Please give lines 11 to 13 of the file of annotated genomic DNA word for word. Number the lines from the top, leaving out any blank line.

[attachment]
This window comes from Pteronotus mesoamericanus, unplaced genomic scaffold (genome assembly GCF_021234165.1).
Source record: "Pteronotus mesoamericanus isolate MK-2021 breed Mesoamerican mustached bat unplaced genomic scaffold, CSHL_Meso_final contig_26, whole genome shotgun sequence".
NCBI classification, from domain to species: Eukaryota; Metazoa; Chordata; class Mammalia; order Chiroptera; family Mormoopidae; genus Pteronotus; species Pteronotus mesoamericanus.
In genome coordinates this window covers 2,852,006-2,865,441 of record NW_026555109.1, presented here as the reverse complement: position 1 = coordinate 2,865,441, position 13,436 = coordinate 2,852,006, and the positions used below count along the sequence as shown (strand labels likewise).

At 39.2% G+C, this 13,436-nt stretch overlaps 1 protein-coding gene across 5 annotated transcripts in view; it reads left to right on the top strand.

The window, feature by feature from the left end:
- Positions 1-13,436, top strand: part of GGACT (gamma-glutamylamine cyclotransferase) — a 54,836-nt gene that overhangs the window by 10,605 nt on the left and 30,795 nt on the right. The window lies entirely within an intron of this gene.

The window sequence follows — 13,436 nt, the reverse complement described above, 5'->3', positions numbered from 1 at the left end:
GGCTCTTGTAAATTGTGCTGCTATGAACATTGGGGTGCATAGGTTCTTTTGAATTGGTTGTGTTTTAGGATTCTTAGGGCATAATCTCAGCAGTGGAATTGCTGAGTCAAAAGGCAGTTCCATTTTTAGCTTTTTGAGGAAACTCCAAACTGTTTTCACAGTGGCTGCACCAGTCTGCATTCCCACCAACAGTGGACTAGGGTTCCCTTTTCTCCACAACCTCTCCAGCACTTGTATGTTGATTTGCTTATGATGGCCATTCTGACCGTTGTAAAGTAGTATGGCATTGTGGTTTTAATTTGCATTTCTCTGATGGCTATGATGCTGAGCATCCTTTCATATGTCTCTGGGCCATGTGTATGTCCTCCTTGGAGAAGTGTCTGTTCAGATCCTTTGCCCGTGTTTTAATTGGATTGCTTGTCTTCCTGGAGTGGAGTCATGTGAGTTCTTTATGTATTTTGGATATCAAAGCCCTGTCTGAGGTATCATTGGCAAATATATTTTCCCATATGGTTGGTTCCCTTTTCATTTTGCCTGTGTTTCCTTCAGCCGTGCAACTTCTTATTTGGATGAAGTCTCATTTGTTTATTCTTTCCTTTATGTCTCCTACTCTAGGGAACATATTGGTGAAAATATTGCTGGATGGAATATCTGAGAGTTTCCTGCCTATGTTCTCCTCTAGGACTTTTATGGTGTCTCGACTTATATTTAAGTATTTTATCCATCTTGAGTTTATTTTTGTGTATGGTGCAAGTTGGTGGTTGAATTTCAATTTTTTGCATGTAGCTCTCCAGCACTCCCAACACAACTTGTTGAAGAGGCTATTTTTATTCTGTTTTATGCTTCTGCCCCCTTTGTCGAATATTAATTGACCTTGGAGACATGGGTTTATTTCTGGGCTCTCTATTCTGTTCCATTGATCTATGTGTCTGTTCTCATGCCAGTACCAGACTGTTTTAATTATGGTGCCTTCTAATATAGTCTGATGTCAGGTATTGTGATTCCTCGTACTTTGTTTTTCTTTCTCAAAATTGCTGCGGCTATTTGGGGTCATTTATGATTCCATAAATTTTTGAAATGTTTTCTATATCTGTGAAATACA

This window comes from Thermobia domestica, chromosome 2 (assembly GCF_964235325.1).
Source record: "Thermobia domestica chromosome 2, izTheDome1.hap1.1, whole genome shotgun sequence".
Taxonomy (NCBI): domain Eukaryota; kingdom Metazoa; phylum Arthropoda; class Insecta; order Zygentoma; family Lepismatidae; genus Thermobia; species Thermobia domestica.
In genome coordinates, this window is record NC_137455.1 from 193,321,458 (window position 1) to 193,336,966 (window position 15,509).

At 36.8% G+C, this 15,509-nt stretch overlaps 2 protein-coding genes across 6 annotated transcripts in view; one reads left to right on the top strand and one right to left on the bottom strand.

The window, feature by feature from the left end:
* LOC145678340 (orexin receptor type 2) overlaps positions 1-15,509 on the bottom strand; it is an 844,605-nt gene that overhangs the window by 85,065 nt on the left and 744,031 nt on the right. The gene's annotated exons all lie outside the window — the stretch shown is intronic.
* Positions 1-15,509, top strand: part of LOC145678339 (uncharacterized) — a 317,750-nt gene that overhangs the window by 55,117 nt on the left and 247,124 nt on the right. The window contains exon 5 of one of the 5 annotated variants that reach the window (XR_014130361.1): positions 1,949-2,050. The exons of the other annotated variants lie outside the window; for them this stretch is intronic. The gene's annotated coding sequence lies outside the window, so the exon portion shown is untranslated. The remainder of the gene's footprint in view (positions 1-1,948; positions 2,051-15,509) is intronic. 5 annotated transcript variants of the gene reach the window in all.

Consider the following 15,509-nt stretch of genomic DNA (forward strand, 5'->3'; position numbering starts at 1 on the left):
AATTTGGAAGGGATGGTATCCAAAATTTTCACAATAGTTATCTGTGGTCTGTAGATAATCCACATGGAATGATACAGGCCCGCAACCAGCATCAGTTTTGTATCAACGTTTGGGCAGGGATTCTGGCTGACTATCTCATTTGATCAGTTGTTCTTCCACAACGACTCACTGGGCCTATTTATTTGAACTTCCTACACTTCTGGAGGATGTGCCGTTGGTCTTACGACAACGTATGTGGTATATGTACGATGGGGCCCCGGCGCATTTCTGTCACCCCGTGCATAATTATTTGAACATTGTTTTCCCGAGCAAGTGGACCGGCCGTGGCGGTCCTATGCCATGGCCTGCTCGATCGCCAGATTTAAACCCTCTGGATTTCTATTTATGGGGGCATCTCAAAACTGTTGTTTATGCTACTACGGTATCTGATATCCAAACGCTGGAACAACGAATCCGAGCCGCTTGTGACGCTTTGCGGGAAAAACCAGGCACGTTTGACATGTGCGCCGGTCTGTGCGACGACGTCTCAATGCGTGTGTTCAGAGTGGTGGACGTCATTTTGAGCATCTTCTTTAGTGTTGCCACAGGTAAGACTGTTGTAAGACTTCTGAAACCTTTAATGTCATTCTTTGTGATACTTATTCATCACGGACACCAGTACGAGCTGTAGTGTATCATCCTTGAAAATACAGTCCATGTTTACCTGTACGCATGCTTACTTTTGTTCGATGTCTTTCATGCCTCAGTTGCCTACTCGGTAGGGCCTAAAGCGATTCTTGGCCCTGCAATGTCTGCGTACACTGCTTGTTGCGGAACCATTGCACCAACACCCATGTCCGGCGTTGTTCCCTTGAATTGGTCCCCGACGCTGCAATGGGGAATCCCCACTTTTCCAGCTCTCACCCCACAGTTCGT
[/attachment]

Source record: "Thermobia domestica chromosome 2, izTheDome1.hap1.1, whole genome shotgun sequence".
Taxonomy (NCBI): domain Eukaryota; kingdom Metazoa; phylum Arthropoda; class Insecta; order Zygentoma; family Lepismatidae; genus Thermobia; species Thermobia domestica.
In genome coordinates, this window is record NC_137455.1 from 193,321,458 (window position 1) to 193,336,966 (window position 15,509).